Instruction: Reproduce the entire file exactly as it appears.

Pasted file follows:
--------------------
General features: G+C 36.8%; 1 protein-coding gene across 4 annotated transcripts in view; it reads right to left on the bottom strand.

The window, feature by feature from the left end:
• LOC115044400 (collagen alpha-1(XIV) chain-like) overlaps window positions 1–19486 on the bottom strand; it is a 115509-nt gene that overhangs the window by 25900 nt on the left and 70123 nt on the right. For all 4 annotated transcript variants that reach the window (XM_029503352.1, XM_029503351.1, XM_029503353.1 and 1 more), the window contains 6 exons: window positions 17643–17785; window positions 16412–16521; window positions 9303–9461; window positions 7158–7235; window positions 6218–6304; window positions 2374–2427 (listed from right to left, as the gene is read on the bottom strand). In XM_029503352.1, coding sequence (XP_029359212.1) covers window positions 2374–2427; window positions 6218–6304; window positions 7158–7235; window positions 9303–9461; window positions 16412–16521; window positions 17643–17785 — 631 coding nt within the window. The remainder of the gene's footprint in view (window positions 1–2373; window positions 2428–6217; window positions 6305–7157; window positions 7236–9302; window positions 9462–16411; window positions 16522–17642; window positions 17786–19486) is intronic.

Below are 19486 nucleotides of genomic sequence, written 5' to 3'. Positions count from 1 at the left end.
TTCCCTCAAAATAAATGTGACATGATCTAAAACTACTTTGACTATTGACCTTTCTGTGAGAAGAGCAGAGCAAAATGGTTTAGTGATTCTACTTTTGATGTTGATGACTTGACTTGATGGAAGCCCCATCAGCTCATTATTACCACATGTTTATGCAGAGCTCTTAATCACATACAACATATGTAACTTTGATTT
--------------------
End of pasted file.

General features: G+C 36.8%; 1 protein-coding gene across 4 annotated transcripts in view; it reads right to left on the bottom strand.

The window, feature by feature from the left end:
• LOC115044400 (collagen alpha-1(XIV) chain-like) overlaps window positions 1–19486 on the bottom strand; it is a 115509-nt gene that overhangs the window by 25900 nt on the left and 70123 nt on the right. For all 4 annotated transcript variants that reach the window (XM_029503352.1, XM_029503351.1, XM_029503353.1 and 1 more), the window contains 6 exons: window positions 17643–17785; window positions 16412–16521; window positions 9303–9461; window positions 7158–7235; window positions 6218–6304; window positions 2374–2427 (listed from right to left, as the gene is read on the bottom strand). In XM_029503352.1, coding sequence (XP_029359212.1) covers window positions 2374–2427; window positions 6218–6304; window positions 7158–7235; window positions 9303–9461; window positions 16412–16521; window positions 17643–17785 — 631 coding nt within the window. The remainder of the gene's footprint in view (window positions 1–2373; window positions 2428–6217; window positions 6305–7157; window positions 7236–9302; window positions 9462–16411; window positions 16522–17642; window positions 17786–19486) is intronic.

Below are 19486 nucleotides of genomic sequence, written 5' to 3'. Positions count from 1 at the left end.
TTCCCTCAAAATAAATGTGACATGATCTAAAACTACTTTGACTATTGACCTTTCTGTGAGAAGAGCAGAGCAAAATGGTTTAGTGATTCTACTTTTGATGTTGATGACTTGACTTGATGGAAGCCCCATCAGCTCATTATTACCACATGTTTATGCAGAGCTCTTAATCACATACAACATATGTAACTTTGATTT